Q. Living in a big city like New York or San Francisco can get really expensive. How can people living in expensive cities still stay on budget?
A. Living in an expensive city can be a challenge, but it’s all the more important to stay on budget when that’s the case. Typically, housing costs are the biggest drains on budgets in expensive cities (as a New Yorker, I understand this 100%), so it’s important to minimize that cost as much as possible.
Analyze your current spending and then see what adjustments you can make. Track every dollar you spend to hold yourself accountable.
Q. The story of how you founded Learnvest is like a dream come true for many young entrepreneurs. Was it always your dream?
A. Entrepreneurship is in my blood—I come from a family of them. As soon as I realized what an entrepreneur was, it seemed like the perfect place to channel all of my energy!
My idea for LearnVest perfectly merged my desires to grow a business and to make a positive impact in the world. LearnVest was such a big dream that I dropped out of Harvard Business School in the heart of the recession to pursue it full-time.
Q. If you could give one piece of advice to an aspiring entrepreneur, what would it be?
A. When everyone zigs, zag. Leaving business school during the recession may have been a crazy move, but turning away from the tide can have big pay-offs. It can be OK to take risks (with a business plan and a strategy in hand!)—you just have to make sure that it’s a calculated risk.
Q. Who is your financial inspiration?
A. Through LearnVest, I’ve encountered so many mentors with inspiring financial stories. Personally, the most valuable advice I’ve encountered is to invest my time in getting the big financial decisions, like proper insurance and a good investment strategy, right—not to spend my hours obsessing over ways to cut small costs. Curveballs will come. It’s essential to make sure you’re doing as much as possible to protect yourself.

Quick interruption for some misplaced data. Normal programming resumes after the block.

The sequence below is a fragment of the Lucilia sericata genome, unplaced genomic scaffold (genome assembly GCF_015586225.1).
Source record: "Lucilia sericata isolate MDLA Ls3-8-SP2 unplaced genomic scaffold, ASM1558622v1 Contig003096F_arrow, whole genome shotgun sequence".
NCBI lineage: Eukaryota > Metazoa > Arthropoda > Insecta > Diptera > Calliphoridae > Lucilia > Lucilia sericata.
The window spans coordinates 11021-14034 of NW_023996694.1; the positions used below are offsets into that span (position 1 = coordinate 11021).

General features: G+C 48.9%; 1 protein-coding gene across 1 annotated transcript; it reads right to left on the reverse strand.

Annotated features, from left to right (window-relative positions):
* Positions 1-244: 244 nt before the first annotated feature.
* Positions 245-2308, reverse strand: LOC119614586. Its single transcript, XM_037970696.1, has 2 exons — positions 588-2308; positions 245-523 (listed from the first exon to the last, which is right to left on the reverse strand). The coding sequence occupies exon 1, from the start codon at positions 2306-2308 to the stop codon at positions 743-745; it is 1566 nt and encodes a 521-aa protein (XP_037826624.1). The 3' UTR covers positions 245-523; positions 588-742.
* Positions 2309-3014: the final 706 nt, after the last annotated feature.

I absolutely enjoyed reading this book. How often can one say that about a financial book? The title of this book is on point! Read morePublished 1 month ago by Marissa Lopez
It's a lot of common sense...but as they say common sense is surprisingly uncommon. A good read for the 18-25 year old age group or for people who are late to the personal finance... Read morePublished 1 month ago by Christina Lin
I bought this as a gift for a college student close to graduation and he loved it and found it to be helpful. Read morePublished 1 month ago by fifty50
Amazingly easy to understand and the examples are great to put it on your own levelPublished 3 months ago by Karla Baez
I enjoyed this financial planning book. I've read books by Dave Ramsey and Suze Orman, too. I think the key to figuring out how to manage money is figuring out what advice is... Read morePublished 3 months ago by Connie R. Clay